But does any of this make zombies inherently scary? Nope. We all know the pieces of this picture: rotting flesh, ravenous hunger, groans, shuffling, soulless stares. They’re even less scary in a fantasy setting, where a holy character might have the power to drive them away (or turn them back into dust, ala Van Helsing). What makes zombies scary, besides the obvious, are the standard things that make all horror scary: the threat of dying, the isolation, atmosphere, tension. Once the world is dark, grim, lonely and atmospheric, that’s when zombies start being scary.
Still, there are quite a number of other tricks to pull with zombies.
Make them ambiguous! Some of my favorite uses of zombies are when they appear to be something else entirely. One of my friends’ games that I borrowed involved a group of FBI agents lurking around in recent-post-Katrina New Orleans, being stalked by what could be either looters or walking dead. My Weird Wars game used a lot of zombies spread all over the place; technically they were humans infected by a Lovecraftian parasite, but let’s not split hairs. Nobody realized they were zombies until they entered fisticuffs with them, and found out after one’s brain case had been split open. In any case, making your zombies act more like something else—or, rather, less like zombies—is a neat trick to play early on, before your players have figured out what exactly they’re in the middle of.
Description! These are rotting, horrible un-creatures. Play up the five senses you may forget to describe: how bad they smell, the squishing sounds they make, the bits hanging off their open rib-cages and their empty eye sockets pecked clean by birds.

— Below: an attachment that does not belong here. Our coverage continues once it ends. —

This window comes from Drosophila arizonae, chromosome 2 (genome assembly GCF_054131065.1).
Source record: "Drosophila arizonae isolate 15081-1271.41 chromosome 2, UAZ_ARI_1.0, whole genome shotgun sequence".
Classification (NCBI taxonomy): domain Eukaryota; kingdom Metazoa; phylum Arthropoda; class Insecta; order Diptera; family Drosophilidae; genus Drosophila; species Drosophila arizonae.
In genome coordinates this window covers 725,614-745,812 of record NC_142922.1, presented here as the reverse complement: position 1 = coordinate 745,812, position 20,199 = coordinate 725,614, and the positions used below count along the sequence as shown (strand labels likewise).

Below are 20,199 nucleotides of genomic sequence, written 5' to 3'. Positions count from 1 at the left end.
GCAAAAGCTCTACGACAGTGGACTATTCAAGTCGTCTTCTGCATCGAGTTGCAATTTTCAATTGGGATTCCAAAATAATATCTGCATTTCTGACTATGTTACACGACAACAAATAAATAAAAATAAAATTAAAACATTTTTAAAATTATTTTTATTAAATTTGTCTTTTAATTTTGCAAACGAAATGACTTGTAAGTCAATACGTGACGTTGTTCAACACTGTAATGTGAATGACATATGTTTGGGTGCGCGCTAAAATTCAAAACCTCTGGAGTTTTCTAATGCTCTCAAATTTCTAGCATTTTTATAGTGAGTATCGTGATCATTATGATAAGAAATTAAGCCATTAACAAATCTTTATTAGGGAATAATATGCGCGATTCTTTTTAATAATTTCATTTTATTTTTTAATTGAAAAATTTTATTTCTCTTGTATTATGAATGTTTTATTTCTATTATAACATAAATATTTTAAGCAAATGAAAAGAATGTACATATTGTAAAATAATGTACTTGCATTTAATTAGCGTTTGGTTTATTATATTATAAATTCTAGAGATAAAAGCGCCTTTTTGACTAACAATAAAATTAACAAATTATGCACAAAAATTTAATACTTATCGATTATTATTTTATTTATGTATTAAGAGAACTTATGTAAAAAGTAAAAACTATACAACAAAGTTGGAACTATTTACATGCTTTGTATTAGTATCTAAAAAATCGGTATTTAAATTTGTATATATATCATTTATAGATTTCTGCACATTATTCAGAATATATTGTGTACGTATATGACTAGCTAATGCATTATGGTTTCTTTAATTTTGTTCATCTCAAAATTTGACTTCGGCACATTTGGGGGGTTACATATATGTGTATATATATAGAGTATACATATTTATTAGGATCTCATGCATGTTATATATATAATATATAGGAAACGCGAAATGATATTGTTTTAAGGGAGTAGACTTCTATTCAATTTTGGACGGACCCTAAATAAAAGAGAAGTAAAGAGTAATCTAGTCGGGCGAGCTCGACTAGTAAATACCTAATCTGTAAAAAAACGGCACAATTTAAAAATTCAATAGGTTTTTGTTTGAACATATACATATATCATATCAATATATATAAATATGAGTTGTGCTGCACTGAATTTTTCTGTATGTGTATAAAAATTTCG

People you know! This is a trick that’s showing up with some frequency now: have someone the character knows, or one of the characters, become infected. How long they have before turning, and how the group deals with the problem, now becomes its own narrative driving force. Maybe it can be staved off with something grotesque: eating or using something from a zombie, mayhaps.
In other cases, have a player run into somebody they knew: unless they were already established early on, don’t expect too much roleplaying other than “I’ll miss you” *blam*, but it’s a great time to run fear or sanity checks after blowing away a close friend.
Plague! Again, a new but well-used development. How each plague spreads is different: in some cases, you need to die by zombie attack, while others just need contact, or a simple zombie bite.
Conserving Resources! Not just ammo and food, which will be in short supply during a zombiepocalypse, but also game resources. If you’re in a system that uses bennies or bonus points that can be spent for ingame bonuses, cut down on those: only allow them to be spent ahead of time. No rerolls or post-roll bonuses puts more emphasis on the dice, making it into a make-or-break event instead of something the players have security nets to cover.
Zombie Flavors! Fast zombies, burning zombies, exploding zombies, tough zombies, zombie animals, zombies who can use simple items/guns… the purist in me thinks these are pure cop-out, but if you’re playing a zombie game, your players might want (or might not expect) a variety in undead. Or you could just change them up altogether, and make them into something else entirely… the creatures in I Am Legend were theoretically vampires, acted like zombies, and were unique to that story/film, for example.
Play the other side! Here’s one that I always wanted to do: subvert the trope and have the players play semi-intelligent zombies. Combine aspects of the zombie genre with a heavy dose of White Wolf-style introspection and “personal horror.” Probably a bit too roleplay-heavy and cerebral for most people, but I think it’s a viable idea. (Yes, it’s Harrowed from Deadlands as a party mechanic.)
Also, check out Libris Mortis if you’re into Pathfinder or d20. It’s one of the greatest d20 supplements, and worth every penny.